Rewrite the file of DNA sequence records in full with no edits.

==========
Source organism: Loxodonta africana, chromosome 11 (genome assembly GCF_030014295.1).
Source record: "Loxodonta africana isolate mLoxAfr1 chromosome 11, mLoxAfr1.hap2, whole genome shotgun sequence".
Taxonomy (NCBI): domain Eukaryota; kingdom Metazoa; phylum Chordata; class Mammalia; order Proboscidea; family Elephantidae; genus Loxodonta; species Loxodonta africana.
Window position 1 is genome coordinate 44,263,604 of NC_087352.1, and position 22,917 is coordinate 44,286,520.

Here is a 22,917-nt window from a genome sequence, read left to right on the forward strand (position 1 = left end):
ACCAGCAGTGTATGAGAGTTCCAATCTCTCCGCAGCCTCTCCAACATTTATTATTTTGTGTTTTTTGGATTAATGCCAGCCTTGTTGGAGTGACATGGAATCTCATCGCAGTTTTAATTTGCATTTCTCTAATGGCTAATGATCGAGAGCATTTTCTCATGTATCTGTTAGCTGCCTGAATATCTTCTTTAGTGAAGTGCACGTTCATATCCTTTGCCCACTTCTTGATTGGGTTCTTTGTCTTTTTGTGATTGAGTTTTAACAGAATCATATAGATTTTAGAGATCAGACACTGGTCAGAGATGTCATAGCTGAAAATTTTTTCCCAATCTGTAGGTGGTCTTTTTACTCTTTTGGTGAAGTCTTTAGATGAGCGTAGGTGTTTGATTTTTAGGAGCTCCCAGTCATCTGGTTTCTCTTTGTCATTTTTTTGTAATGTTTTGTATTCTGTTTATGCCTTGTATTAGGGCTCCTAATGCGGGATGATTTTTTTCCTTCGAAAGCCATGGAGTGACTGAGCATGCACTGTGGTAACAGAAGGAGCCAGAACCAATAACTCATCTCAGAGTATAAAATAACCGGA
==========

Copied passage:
Source organism: Loxodonta africana, chromosome 11 (genome assembly GCF_030014295.1).
Source record: "Loxodonta africana isolate mLoxAfr1 chromosome 11, mLoxAfr1.hap2, whole genome shotgun sequence".
Taxonomy (NCBI): domain Eukaryota; kingdom Metazoa; phylum Chordata; class Mammalia; order Proboscidea; family Elephantidae; genus Loxodonta; species Loxodonta africana.
Window position 1 is genome coordinate 44,263,604 of NC_087352.1, and position 22,917 is coordinate 44,286,520.

Here is a 22,917-nt window from a genome sequence, read left to right on the forward strand (position 1 = left end):
ACCAGCAGTGTATGAGAGTTCCAATCTCTCCGCAGCCTCTCCAACATTTATTATTTTGTGTTTTTTGGATTAATGCCAGCCTTGTTGGAGTGACATGGAATCTCATCGCAGTTTTAATTTGCATTTCTCTAATGGCTAATGATCGAGAGCATTTTCTCATGTATCTGTTAGCTGCCTGAATATCTTCTTTAGTGAAGTGCACGTTCATATCCTTTGCCCACTTCTTGATTGGGTTCTTTGTCTTTTTGTGATTGAGTTTTAACAGAATCATATAGATTTTAGAGATCAGACACTGGTCAGAGATGTCATAGCTGAAAATTTTTTCCCAATCTGTAGGTGGTCTTTTTACTCTTTTGGTGAAGTCTTTAGATGAGCGTAGGTGTTTGATTTTTAGGAGCTCCCAGTCATCTGGTTTCTCTTTGTCATTTTTTTGTAATGTTTTGTATTCTGTTTATGCCTTGTATTAGGGCTCCTAATGCGGGATGATTTTTTTCCTTCGAAAGCCATGGAGTGACTGAGCATGCACTGTGGTAACAGAAGGAGCCAGAACCAATAACTCATCTCAGAGTATAAAATAACCGGA